One small feature in iOS 8, barely mentioned during the keynote at Apple’s Worldwide Developer Conference, has engendered a major civil rights controversy. Apple said that, starting with iOS 8, all Apple-provided apps would be encrypted with Data Protection, which entangles your passcode with a special ID embedded in your device, that not even Apple can recover.
The implications were clear for months, but sprang into the public consciousness only after Tim Cook released an, highlighting that the technology would nearly eliminate the possibility of Apple accessing data on your device, even if compelled to try by law enforcement or the government (see “ ,” 24 September 2014). This was quickly followed by , “What concerns me about this is companies marketing something expressly to allow people to place themselves beyond the law.”
Other law enforcement officials followed with their own condemnations., “Apple will become the phone of choice for the pedophile.” Ouch.
Before I go on, there are three things you need to know about me:
My day job is advising companies and governments, big and small, about how to improve their security. One of my specialties is mobile devices and another is cloud computing.
As an emergency responder (formerly a full-time paramedic, also with firefighting and mountain rescue experience), I have more than once had to tell parents that their child had died, often for easily avoidable reasons.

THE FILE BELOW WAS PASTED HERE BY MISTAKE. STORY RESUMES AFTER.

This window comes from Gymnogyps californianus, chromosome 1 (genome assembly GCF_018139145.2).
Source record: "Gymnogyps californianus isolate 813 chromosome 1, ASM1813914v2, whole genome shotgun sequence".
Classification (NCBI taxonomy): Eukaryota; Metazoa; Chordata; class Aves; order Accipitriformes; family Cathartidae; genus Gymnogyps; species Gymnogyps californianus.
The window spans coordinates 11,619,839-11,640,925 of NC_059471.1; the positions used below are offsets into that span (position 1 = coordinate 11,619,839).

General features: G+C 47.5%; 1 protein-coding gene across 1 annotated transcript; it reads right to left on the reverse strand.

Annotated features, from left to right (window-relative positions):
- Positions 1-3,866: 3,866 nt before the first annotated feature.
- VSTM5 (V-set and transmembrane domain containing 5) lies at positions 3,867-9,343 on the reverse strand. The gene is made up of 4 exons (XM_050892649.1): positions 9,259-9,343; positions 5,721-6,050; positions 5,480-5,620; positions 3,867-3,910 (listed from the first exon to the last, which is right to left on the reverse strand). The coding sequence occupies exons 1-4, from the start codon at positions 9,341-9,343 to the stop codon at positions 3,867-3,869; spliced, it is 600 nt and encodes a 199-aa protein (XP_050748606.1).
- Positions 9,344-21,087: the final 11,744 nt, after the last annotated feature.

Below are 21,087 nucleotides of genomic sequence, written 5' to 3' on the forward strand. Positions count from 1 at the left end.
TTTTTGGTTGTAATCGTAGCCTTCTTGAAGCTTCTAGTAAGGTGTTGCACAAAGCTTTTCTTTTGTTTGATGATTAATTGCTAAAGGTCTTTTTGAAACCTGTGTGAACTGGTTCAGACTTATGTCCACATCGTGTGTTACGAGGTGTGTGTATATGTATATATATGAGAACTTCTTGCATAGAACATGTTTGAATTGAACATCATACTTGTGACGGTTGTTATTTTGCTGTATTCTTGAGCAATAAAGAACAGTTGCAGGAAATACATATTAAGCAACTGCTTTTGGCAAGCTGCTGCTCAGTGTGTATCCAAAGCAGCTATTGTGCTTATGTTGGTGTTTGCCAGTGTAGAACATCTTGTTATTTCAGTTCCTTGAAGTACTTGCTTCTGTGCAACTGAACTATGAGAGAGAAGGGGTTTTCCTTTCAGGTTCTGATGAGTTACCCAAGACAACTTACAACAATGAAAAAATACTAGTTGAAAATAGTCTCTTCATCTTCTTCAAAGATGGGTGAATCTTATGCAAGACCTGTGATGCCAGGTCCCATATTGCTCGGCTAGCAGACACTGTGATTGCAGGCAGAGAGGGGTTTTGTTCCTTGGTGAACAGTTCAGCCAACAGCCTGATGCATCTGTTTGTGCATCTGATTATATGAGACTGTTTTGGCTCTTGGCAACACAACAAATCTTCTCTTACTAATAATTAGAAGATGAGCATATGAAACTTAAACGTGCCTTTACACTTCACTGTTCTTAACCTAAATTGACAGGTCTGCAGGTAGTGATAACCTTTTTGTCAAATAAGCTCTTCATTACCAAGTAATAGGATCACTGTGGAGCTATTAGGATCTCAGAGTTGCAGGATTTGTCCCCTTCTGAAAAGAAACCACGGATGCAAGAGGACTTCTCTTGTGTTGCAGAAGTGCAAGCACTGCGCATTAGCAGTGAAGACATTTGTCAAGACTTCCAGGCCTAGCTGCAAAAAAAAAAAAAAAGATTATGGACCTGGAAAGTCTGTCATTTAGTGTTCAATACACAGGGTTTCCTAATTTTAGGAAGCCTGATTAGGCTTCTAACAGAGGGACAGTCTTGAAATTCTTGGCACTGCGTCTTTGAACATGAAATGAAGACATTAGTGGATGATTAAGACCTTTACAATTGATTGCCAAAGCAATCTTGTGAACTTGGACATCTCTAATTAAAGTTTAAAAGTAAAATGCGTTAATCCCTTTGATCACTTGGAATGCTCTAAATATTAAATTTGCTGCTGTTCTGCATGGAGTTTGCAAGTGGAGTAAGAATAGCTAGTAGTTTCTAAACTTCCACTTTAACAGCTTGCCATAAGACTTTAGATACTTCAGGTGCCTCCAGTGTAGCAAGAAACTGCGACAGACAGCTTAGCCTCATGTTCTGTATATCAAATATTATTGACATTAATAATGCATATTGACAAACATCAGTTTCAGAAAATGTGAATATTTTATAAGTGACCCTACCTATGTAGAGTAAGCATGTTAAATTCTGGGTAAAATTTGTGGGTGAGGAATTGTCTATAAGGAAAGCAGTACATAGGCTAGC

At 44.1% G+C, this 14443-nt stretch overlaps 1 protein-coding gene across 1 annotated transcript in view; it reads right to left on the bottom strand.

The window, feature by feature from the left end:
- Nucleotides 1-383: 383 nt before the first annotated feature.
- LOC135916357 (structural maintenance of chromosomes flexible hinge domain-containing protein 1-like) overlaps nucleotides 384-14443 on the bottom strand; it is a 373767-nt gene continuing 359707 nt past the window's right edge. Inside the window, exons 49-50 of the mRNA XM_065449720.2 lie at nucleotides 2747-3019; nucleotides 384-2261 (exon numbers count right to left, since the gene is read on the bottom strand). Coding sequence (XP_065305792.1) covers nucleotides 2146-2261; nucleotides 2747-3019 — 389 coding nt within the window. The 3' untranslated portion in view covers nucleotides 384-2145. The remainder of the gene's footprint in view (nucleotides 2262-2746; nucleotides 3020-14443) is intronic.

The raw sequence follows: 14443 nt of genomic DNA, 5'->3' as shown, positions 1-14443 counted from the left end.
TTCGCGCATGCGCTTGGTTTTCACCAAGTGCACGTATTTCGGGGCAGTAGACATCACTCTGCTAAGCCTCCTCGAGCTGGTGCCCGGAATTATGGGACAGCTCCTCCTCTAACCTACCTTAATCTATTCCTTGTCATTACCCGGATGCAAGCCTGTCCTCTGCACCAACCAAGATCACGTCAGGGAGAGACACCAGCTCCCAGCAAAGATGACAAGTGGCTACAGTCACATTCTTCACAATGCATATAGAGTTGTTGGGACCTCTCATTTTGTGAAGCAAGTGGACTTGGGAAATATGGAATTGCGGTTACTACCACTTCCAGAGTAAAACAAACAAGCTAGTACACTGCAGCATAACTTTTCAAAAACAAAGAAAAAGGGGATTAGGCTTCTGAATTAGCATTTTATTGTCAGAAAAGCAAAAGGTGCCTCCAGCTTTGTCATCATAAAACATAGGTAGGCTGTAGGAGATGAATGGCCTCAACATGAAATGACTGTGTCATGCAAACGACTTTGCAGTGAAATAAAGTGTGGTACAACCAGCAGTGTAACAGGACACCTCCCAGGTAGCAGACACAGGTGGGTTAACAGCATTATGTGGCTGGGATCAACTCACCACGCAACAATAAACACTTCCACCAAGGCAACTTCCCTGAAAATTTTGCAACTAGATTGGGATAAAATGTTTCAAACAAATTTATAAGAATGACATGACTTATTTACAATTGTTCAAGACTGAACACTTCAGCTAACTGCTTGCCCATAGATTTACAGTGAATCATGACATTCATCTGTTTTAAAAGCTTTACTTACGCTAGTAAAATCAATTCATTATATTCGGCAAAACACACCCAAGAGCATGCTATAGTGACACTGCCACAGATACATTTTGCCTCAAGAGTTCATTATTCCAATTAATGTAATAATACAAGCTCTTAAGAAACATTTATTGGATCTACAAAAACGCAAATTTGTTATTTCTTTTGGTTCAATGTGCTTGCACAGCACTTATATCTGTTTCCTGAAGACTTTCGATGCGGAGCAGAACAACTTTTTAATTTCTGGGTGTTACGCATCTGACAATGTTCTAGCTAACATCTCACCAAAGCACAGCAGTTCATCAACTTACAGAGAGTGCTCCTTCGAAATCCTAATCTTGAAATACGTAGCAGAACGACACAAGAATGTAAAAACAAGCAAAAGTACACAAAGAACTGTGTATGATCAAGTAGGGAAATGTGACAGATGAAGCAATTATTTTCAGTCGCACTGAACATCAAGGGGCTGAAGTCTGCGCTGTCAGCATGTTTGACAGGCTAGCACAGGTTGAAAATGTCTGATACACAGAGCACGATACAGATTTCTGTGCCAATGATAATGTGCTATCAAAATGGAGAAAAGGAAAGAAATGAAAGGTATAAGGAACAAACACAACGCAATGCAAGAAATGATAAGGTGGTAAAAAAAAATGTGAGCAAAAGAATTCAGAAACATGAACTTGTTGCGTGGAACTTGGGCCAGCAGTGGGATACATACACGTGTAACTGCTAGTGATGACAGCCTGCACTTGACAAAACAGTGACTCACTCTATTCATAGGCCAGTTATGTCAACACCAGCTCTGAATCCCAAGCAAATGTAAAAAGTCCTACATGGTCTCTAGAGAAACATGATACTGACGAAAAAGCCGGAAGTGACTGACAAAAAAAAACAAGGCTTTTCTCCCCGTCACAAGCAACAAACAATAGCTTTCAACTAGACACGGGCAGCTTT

I have three small children of my own.
Perspective is important. As writers, we are always biased by our experiences, especially with emotional issues that pit our civil rights against fundamental fears for ourselves and others. We shouldn’t vilify law enforcement officials who see access to our phones as important to their mission to protect us, yet we also can’t allow low-frequency statistical events, however great the emotional impact, to create even greater, more generalized risks.
iPhones Have Long Frustrated Law Enforcement -- When the iPhone first came out, I was one of a group of analysts who advised enterprises to avoid it, largely due to security concerns. The original iPhone didn’t really have any security, but it also lacked apps. Since then, Apple has dramatically improved the resiliency of the platform from attacks, even if someone has physical possession of the device.
This level of security comes thanks to how Apple implemented Data Protection in iOS. Your iPhone is always encrypted, but in a way that is easy to circumvent. Data Protection enhanced the basic encryption by entangling your passcode (if you set one) with a unique identification number burned into the hardware of the device. There is no way to pull that code off the device, which dramatically increases the length of the “total” passcode that protects your encryption key.